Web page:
Minneapolis will soon consider whether to require or offer incentives to spur the creation of affordable units in new housing projects, echoing policies in other cities across the country.
The proposal, still being crafted, would represent a more aggressive effort by the city to expand its stock of affordable housing. Edina recently took similar steps this October, requiring developers of certain new apartment buildings to either include affordable units or build them elsewhere in the city.
City Council Member Lisa Bender, who represents an Uptown-area ward, announced Friday her intent to pursue a so-called “inclusionary zoning” policy in Minneapolis. A group of experts will hash out what form the proposal should take early next year, she said.
“We’re looking for ways to either encourage or require developers to include affordable housing units within market-rate projects,” Bender said. The city currently uses direct subsidies to help construct affordable units for very low-income residents, which are otherwise difficult to finance.
The new policy could apply broadly across the city, Bender said, or focus on the strongest or emerging markets. “We plan to do all of that with an eye toward making sure that we know what our market can absorb,” Bender said.
Other cities, such as Seattle, Boston and New York, already have such policies. Seattle allows developments greater housing density if they include affordable units, but the city is expected to switch to a stricter system next year.
“We could use incentive-based tools to encourage developers to put affordable units within market-rate projects. So anything from that through a mandatory policy I think will be considered,” Bender said.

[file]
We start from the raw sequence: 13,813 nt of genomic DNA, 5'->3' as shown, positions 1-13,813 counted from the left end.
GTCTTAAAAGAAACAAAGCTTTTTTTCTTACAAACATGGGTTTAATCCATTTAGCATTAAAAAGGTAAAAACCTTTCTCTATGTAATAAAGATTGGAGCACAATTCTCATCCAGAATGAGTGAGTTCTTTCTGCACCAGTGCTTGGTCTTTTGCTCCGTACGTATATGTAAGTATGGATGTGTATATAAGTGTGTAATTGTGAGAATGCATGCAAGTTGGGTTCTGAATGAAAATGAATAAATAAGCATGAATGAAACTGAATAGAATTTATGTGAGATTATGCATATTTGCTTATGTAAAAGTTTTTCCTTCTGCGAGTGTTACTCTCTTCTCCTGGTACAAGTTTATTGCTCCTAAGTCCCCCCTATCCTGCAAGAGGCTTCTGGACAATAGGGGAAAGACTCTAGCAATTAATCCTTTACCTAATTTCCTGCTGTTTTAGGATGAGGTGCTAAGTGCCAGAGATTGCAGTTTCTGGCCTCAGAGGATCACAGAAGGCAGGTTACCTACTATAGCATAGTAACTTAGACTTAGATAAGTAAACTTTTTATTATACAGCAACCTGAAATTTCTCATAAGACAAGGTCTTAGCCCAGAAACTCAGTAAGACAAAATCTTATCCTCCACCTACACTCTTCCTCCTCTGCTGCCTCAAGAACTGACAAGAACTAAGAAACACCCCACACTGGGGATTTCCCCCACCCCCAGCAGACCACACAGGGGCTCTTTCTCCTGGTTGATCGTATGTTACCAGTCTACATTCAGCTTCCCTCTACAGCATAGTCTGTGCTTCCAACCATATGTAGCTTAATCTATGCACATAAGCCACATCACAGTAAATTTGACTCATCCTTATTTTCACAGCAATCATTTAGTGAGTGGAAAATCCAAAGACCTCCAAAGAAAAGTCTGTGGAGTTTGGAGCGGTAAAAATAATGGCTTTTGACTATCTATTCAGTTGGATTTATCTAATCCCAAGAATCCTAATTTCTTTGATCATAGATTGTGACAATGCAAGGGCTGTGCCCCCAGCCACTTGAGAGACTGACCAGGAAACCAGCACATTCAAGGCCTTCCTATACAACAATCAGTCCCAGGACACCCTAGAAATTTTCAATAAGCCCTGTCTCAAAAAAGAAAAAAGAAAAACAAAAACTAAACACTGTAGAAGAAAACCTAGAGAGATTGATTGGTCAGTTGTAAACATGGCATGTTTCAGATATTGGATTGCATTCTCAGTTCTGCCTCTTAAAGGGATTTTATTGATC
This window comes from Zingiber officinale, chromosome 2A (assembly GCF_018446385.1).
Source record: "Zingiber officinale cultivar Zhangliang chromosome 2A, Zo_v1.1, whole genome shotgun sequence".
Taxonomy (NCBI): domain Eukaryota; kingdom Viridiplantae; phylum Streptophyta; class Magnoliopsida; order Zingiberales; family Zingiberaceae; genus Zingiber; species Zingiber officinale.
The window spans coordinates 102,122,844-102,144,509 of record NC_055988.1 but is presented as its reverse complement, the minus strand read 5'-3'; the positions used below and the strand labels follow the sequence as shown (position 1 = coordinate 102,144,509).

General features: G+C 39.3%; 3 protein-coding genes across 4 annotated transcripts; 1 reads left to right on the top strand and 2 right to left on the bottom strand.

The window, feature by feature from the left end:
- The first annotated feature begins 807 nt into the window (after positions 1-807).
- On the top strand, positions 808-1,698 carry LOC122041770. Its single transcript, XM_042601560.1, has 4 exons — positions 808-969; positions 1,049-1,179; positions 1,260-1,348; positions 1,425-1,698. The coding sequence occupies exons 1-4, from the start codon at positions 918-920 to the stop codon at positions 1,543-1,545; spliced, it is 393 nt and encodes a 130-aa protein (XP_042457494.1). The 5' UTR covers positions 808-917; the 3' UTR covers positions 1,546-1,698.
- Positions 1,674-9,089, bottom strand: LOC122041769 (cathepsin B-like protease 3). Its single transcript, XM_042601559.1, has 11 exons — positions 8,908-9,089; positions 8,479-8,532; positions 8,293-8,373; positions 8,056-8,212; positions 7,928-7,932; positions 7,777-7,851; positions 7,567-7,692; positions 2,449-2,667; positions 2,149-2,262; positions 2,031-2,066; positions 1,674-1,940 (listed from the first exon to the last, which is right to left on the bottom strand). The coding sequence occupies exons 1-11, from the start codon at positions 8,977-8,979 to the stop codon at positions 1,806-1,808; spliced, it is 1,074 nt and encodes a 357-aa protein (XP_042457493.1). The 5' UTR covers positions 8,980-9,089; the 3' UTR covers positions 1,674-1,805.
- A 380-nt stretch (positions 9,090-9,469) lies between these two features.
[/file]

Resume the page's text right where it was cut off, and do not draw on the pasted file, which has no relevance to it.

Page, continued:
Minneapolis already allows developments containing 20 percent affordable units to have higher density. But Bender said no developer has pursued it, in part because the same bonus is achieved by providing underground parking.
Developer Kelly Doran, who is behind many projects around the University of Minnesota, said he has no problem with the city exploring new affordable housing incentives. But he bristled at the notion of imposing a requirement on developers.
“It will probably slow down significantly or kill much of the development being proposed in the city,” Doran said. “Because the rates of return that most developers are currently getting in the city of Minneapolis would not support a further reduction.”
Cathy Capone Bennett with Urban Land Institute Minnesota has been educating local cities about how they can apply different incentives to achieve mixed-income housing development.
“Having a policy … helps to provide clarity of what the goals are of the city,” Bennett said. “If there is a strong policy that they would like to include some affordability within new developments … then it lets a developer know that that’s what the expectation is going to be.”